-1

We never observe the event horizon begin to form. The entire event horizon is a region of space time outside our past light cone. I don't see how a firewall could form. For a firewall to form, radiation at the event horizon would have to cause the firewall at another part of the event horizon in its own past light cone. Even if we do observe the black hole ...


0

No, an observer never observes the event horizon even begin to form. However, they observe regions of space closer and closer to the event horizon keep forming. When an object falls into a blackhole, we see it getting closer and closer to the event horizon. That doesn't contradict the fact that we never observe the event horizon begin to form because we ...


4

I don't think there has even been observational evidence of Kerr-specific effects. While gravitational lensing is well known these days I don't think any of the objects studied have been rotating fast enough for the difference between the Kerr and Schwarzschild metrics to be apparent. Well, not in lensing anyway - Gravity Probe B did measure frame dragging. ...


1

If I understand you correctly you are concerned that a black hole somehow manages to become less dense than the matter that made it, as if it somehow expands against its own gravity to increase its volume. However a black hole event horizon is not an object - it is just a place in spacetime. Although we can calculate a density by calculating the volume ...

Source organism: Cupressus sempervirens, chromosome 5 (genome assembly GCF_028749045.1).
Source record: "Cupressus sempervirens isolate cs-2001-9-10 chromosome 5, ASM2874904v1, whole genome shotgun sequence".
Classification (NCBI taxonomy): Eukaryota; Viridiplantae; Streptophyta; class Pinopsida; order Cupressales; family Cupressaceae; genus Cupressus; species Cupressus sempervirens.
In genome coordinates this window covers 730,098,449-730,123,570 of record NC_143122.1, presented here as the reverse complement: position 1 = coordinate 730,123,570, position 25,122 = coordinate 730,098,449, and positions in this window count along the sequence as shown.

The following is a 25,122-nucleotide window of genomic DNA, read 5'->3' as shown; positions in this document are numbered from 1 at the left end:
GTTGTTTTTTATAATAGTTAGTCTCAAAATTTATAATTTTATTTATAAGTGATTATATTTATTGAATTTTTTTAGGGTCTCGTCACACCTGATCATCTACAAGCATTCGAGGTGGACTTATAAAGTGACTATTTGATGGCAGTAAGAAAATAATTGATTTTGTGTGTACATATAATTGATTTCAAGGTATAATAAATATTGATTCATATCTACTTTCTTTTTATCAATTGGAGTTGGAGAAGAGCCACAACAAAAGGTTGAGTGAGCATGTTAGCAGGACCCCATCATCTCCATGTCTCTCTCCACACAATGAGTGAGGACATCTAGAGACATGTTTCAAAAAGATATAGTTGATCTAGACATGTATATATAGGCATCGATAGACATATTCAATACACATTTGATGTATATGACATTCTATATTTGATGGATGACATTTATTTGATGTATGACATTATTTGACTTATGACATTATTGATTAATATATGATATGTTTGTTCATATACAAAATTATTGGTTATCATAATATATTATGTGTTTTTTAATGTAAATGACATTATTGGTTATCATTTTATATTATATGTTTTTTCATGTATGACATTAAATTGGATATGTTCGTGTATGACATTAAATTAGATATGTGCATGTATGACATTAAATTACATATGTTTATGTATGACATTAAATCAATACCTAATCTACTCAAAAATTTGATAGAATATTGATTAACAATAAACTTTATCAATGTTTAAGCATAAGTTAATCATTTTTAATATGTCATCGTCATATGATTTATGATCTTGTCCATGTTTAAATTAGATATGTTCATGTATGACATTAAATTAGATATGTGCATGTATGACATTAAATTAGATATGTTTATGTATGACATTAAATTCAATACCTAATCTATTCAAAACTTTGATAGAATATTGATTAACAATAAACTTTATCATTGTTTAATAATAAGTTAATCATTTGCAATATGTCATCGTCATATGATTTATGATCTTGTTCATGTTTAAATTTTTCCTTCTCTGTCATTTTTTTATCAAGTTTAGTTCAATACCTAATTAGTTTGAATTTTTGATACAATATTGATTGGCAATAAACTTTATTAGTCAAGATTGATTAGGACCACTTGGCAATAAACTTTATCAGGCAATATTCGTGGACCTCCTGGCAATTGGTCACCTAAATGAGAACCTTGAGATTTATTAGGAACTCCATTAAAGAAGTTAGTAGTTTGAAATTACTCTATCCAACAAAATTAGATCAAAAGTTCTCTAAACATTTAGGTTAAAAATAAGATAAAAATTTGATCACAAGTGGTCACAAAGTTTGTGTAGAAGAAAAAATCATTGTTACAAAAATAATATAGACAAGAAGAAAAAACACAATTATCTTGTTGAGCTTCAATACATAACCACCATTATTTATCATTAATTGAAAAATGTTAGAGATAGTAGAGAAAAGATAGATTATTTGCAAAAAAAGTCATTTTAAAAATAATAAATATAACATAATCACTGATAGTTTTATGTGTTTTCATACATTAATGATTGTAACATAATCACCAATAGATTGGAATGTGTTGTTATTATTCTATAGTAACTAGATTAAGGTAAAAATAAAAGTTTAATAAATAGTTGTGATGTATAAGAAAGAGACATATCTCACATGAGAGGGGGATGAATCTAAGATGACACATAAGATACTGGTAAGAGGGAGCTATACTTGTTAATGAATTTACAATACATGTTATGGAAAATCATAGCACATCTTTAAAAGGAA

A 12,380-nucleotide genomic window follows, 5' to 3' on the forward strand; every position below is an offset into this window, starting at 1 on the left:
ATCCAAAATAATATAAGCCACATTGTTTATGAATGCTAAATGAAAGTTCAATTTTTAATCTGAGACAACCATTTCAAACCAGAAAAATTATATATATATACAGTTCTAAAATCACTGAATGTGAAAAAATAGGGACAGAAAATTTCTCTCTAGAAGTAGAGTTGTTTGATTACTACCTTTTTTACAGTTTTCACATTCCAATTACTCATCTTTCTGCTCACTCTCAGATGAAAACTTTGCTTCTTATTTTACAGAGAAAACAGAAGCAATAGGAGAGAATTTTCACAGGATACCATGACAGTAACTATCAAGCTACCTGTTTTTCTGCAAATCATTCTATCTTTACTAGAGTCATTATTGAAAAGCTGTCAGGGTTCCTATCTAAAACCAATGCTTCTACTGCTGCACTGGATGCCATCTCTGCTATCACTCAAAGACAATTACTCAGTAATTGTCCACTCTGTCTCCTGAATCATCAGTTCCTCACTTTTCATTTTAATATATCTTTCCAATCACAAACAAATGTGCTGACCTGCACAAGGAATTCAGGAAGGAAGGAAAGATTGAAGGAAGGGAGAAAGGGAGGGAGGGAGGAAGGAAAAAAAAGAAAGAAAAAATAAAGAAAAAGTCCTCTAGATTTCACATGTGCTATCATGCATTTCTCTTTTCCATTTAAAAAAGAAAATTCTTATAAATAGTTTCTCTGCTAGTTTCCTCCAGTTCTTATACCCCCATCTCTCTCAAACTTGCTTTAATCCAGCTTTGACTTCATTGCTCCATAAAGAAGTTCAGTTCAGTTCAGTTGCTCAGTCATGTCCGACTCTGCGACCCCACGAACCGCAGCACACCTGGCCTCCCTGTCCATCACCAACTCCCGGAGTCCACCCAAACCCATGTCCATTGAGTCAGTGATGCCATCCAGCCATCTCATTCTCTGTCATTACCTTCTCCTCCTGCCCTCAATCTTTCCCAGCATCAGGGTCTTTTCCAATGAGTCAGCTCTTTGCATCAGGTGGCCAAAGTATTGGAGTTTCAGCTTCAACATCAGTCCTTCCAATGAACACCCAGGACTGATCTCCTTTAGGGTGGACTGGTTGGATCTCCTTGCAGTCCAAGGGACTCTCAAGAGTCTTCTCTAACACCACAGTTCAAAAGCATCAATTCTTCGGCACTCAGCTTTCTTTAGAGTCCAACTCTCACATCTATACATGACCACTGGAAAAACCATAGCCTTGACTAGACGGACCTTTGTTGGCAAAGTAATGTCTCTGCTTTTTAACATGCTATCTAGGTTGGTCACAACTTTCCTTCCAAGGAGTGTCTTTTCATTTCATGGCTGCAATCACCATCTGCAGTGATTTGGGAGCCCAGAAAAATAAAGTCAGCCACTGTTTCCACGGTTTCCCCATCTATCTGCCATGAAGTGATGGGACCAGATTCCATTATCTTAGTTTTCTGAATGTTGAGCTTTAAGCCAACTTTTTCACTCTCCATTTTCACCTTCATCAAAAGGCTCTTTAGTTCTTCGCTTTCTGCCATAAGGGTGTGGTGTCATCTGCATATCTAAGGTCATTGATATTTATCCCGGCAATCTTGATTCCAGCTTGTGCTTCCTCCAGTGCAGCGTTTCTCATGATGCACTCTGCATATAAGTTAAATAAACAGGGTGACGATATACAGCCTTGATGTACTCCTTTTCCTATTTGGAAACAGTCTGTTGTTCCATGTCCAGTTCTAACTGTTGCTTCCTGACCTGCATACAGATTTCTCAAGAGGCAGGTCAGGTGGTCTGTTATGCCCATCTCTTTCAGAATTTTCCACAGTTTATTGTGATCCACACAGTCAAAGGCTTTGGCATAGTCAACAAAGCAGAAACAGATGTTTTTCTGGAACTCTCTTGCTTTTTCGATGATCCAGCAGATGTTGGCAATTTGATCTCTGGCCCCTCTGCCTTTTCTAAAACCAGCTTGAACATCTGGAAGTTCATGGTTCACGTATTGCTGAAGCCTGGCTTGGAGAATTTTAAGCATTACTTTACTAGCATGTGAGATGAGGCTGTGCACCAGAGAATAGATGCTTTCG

2

If you look at the time scale for evaporation (which basically asks you to wait for the black hole temperature to be higher than the cosmic background radiation), you will find that binary black holes will have merged (due to emission of gravitational waves) a long, long time before there is any evaporation happening.


1

There is nothing wrong in having something more dense than a black hole, large black holes can have densities less than water. If you put a lot of iron together it might or not become a black hole. An object of any density can be large enough to fall within its own Schwarzschild radius. The larger the black hole the lower the density, so you iron ball will ...